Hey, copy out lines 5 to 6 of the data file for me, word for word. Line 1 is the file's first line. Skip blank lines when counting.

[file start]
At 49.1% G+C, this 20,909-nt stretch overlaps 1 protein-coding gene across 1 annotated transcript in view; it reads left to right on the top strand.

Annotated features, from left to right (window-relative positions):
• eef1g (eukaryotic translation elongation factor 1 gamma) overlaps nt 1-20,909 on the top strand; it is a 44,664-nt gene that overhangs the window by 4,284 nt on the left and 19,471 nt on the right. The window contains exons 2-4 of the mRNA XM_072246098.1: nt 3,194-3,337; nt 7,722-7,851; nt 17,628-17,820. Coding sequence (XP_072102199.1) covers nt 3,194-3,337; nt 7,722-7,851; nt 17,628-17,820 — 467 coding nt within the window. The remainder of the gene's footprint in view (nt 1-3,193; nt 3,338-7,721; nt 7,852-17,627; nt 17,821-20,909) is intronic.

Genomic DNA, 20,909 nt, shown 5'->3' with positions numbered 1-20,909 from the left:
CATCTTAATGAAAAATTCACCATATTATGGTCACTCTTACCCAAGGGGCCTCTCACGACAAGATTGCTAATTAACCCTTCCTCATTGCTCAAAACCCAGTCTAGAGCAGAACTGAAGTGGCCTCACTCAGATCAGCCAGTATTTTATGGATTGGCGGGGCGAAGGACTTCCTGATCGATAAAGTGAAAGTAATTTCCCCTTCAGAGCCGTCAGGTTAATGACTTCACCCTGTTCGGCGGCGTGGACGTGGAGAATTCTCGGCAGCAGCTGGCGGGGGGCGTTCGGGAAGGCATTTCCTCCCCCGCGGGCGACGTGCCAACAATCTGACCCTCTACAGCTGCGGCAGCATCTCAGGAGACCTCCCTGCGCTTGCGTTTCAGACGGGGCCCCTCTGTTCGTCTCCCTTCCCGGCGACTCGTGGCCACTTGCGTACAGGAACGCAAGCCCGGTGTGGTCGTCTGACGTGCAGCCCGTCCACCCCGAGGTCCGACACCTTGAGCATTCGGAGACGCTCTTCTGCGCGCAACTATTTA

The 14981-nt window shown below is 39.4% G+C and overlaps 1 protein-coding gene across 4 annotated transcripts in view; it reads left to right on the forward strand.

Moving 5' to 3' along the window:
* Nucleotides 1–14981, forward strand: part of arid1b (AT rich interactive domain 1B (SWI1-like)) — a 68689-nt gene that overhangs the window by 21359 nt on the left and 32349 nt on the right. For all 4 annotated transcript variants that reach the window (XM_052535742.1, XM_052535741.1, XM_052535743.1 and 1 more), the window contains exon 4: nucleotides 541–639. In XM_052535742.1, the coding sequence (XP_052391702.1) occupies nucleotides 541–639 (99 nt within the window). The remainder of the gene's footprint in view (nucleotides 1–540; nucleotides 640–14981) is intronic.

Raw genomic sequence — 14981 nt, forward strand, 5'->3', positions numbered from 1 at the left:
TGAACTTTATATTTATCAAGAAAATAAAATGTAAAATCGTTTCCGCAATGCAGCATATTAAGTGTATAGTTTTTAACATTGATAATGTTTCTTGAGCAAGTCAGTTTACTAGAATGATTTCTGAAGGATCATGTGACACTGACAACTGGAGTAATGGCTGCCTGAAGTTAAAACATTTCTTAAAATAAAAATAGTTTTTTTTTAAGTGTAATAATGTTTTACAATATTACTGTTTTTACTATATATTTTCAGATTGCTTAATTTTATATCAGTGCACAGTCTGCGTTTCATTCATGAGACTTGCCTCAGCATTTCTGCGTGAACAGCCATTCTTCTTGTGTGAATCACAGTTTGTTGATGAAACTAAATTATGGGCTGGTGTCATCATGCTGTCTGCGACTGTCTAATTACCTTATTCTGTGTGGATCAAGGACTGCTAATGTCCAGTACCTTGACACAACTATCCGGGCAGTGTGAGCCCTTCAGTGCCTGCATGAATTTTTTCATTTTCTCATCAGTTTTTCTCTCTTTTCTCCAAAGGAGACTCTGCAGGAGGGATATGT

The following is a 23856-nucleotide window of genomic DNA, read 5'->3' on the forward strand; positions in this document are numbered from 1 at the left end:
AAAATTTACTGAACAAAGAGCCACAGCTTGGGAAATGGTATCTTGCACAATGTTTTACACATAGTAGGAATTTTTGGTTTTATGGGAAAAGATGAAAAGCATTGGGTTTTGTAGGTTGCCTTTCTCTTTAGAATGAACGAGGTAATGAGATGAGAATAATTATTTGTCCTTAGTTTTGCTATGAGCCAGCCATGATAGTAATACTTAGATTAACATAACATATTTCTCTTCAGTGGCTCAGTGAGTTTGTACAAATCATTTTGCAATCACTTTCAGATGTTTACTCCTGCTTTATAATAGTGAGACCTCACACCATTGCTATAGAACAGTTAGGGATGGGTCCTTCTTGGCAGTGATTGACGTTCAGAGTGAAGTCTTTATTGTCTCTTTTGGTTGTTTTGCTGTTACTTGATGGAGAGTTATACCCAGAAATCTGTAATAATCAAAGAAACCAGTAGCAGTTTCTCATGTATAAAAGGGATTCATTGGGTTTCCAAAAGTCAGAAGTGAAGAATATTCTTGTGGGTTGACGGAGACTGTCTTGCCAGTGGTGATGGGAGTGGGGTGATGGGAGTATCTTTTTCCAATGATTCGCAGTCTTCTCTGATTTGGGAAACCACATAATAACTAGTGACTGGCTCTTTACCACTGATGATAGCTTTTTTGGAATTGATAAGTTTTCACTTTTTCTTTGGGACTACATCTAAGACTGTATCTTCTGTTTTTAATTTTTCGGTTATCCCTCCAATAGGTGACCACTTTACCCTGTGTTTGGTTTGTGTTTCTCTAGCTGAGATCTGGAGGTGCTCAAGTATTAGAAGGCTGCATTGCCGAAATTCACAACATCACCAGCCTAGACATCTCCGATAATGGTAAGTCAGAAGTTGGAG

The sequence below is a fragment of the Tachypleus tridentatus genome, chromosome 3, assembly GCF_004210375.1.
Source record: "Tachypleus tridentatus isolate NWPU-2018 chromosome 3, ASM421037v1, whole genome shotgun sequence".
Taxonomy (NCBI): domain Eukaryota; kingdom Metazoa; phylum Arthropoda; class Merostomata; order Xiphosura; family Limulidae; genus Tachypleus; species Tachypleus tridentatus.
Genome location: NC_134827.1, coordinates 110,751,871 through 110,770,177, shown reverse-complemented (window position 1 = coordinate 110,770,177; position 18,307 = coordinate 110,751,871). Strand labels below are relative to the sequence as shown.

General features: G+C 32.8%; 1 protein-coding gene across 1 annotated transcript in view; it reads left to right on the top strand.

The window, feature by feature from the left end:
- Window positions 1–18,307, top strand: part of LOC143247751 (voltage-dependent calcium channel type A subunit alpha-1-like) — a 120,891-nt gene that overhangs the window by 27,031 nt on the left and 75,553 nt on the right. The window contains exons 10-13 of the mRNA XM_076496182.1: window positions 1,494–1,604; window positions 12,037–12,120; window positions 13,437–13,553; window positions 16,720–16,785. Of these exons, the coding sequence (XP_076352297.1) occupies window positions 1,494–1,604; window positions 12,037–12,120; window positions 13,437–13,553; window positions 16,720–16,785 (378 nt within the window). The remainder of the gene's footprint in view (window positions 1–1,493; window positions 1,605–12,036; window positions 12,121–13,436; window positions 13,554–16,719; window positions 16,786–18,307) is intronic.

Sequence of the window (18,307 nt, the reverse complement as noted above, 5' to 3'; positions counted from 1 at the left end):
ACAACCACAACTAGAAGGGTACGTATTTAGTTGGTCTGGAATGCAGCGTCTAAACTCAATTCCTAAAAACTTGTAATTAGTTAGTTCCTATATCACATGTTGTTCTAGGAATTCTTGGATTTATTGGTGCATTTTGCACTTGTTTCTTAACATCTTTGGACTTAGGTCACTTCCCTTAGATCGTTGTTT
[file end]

CATCTTAATGAAAAATTCACCATATTATGGTCACTCTTACCCAAGGGGCCTCTCACGACAAGATTGCTAATTAACCCTTCCTCATTGCTCAAAACCCAGTCTAGAGCAGAACTGAAGTGGCCTCACTCAGATCAGCCAGTATTTTATGGATTGGCGGGGCGAAGGACTTCCTGATCGATAAAGTGAAAGTAATTTCCCCTTCAGAGCCGTCAGGTTAATGACTTCACCCTGTTCGGCGGCGTGGACGTGGAGAATTCTCGGCAGCAGCTGGCGGGGGGCGTTCGGGAAGGCATTTCCTCCCCCGCGGGCGACGTGCCAACAATCTGACCCTCTACAGCTGCGGCAGCATCTCAGGAGACCTCCCTGCGCTTGCGTTTCAGACGGGGCCCCTCTGTTCGTCTCCCTTCCCGGCGACTCGTGGCCACTTGCGTACAGGAACGCAAGCCCGGTGTGGTCGTCTGACGTGCAGCCCGTCCACCCCGAGGTCCGACACCTTGAGCATTCGGAGACGCTCTTCTGCGCGCAACTATTTA

The 14981-nt window shown below is 39.4% G+C and overlaps 1 protein-coding gene across 4 annotated transcripts in view; it reads left to right on the forward strand.